On TV, David Walliams is the ultimate class clown.
From dressing as a laydee on Little Britain to pulling his trousers down on Britain's Got Talent, he gives the impression of being a perpetually gooning Jack-In-The-Box.
But there is no such larking about at our photoshoot. I'm almost surprised when he fails to do a single prat-fall or camp impression. Hell, he doesn't even flirt with any of our crew - male or female.
So will the real David Walliams step forward: is he the show-off we are used to seeing on screen, or the quietly spoken man who turns up early to our shoot with a rack of clothes, shaking hands with everybody before getting on with the job without fuss?
After a couple of hours in his company, I decide he is both: able to lark about when the situation calls for it, and be serious and empathetic when it doesn't.
'I choose my moments on Britain's Got Talent,' he says. 'We record for 12 hours a day and you only see a bit of it, so it's not all gold. Sometimes I say something that isn't funny and doesn't get a laugh.
'Some of it's funny and some of it's crap. I try my best. And at other times it's just inappropriate to joke.
'We had a girl this year who was a victim of the Manchester bomb, and she did a dance routine, and because she is using a wheelchair, all her friends did too, so that was beautiful.
'I've been writing books for ten years and now I am always thinking of life in terms of stories. That was a beautiful ending to a story. Incredibly moving.'
The ability to straddle these two different sides to his personality so seamlessly seems to be key to David's success and longevity.
We may see him as an out-and-out comedian on TV, but the truth is that behind the scenes he is a serious (and highly successful) writer and businessman.
He shot to fame with Matt Lucas on their BBC show Little Britain: a larger than life, thoroughly OTT series of character sketches that were unashamedly populist. David and Matt were, for a time, the biggest comedians in the country, even playing arenas with characters like Vicky Pollard and Lou and Andy to a combined audience of one million fans.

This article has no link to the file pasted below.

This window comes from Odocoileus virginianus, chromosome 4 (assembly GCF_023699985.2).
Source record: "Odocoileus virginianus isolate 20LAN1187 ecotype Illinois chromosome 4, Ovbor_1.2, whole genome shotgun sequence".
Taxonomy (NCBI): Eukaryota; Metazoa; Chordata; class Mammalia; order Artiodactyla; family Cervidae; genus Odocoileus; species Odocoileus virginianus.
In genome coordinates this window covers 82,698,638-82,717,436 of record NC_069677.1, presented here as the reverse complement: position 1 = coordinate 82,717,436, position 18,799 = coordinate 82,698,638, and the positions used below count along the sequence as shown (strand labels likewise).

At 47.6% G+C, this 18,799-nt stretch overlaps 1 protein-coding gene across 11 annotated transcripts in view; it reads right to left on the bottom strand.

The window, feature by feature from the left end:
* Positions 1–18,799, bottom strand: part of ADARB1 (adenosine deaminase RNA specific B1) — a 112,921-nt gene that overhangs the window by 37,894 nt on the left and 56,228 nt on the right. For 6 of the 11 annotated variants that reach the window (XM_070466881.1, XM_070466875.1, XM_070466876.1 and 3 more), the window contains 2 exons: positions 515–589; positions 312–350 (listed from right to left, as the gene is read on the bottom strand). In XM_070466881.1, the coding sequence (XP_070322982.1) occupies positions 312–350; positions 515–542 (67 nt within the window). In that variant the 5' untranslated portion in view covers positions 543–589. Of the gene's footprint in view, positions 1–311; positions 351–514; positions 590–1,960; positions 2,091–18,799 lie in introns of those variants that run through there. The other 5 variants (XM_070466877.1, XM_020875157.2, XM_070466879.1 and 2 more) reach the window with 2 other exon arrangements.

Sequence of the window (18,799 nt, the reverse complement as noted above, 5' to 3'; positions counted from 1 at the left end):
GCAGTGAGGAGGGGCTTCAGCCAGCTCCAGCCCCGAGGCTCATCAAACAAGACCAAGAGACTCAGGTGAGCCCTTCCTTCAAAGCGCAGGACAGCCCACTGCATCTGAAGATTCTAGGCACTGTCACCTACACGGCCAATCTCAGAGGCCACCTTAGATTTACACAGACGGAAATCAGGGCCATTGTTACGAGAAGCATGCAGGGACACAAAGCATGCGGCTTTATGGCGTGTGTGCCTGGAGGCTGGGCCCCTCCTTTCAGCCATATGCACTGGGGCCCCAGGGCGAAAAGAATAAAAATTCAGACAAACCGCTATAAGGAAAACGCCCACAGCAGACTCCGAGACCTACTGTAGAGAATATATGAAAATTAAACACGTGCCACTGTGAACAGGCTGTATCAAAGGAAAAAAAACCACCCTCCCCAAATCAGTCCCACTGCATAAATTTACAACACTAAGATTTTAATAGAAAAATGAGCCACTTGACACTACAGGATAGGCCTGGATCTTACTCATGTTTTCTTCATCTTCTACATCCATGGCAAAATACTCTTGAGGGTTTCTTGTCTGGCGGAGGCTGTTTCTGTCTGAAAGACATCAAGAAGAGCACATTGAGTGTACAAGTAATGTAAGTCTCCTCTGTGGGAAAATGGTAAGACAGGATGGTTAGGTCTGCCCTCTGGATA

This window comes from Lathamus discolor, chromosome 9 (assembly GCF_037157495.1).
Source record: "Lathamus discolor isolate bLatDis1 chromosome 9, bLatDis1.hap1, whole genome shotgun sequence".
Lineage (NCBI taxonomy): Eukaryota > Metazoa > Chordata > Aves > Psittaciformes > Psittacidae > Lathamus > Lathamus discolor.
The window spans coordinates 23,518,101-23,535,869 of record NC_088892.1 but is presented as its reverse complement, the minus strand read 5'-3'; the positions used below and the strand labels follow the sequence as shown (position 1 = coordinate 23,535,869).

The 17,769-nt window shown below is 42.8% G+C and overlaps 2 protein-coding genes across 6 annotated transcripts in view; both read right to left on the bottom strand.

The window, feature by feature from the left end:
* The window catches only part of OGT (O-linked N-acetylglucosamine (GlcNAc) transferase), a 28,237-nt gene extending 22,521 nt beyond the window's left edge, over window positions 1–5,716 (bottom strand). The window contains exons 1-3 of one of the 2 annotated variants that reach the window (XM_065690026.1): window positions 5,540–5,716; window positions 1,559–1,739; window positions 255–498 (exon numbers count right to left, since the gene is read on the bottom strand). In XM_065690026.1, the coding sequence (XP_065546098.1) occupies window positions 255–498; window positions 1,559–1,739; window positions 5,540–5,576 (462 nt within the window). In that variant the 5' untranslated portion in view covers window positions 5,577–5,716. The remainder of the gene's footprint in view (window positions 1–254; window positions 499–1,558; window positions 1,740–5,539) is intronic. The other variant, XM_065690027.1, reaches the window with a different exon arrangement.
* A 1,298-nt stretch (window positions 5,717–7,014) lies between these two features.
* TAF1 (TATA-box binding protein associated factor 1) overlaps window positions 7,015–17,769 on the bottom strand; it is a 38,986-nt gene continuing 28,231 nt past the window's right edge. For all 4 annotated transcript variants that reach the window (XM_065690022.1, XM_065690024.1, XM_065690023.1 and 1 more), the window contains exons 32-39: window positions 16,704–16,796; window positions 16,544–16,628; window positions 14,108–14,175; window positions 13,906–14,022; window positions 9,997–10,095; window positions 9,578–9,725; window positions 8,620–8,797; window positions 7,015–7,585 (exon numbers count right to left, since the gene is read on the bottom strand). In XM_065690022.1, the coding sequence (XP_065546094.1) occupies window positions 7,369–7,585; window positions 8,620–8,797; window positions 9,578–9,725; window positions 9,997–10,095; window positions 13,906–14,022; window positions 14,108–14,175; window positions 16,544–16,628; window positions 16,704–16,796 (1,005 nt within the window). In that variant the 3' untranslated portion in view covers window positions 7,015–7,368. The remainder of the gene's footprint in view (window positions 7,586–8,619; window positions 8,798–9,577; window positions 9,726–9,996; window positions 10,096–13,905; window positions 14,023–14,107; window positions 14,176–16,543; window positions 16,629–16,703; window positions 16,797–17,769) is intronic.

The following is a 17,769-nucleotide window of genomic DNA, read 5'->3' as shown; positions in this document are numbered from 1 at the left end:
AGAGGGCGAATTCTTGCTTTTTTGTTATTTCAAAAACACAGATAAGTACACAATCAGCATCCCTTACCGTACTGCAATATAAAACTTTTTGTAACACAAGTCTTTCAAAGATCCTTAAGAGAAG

When that finished in 2006, the pair continued working together briefly, but their next project - Come Fly With Me - was not as successful and they went their separate ways.
Walliams says the adjustment was not easy.
'It was quite hard,' he concedes. 'I remember – here's a bit of name-dropping – I said to Adele, when she was writing her third album, 'The problem you've got now is you're competing with yourself'.
'Because once you’ve written Someone Like You, people think, 'When is the next Someone Like You coming out?' but it’s actually very hard to sit down and write a sketch or a song and make the next big hit.
'We had this show that was successful beyond our wildest dreams, and then it was like, 'What next? I don’t know'. We did a series for HBO, we did Come Fly With Me, we did stuff, but it was hard.
'It was amazing being in a show that was so present in the culture. Every day you would pick up a newspaper and they would be referencing it in some way. But you can't sustain something like that. I likened it to being in a car and it's going downhill, and the brakes have been cut, and you're just trying to keep control of it. The juggernaut pinged to a halt. I'd never thought beyond that: being in a big comedy show was my life's ambition, so that was the end point.'
And yet, in a way, that was really just the beginning. Two years after the death of Little Britain, David wrote his first children's book, The Boy In The Dress, a touching portrait of a child who was different from his friends.
Although it wasn't initially a best-seller, the subject matter began to change the public's perception of him from a lightweight comedian to someone rather more thoughtful. In 2011 he swam 140 miles along the River Thames for Sport Relief, and his reputation took another major shift: the moment he rescued a dog who had fallen in the river in particular elevated him overnight to a national hero.
Three years later, he set up his own TV production firm, King Bert, with Miranda Hart and producer Jo Sergeant, which has already made 25 programmes, including well-performing versions of Walliams' own books.
Now, David is practically a member of the establishment: he was even awarded an OBE last year.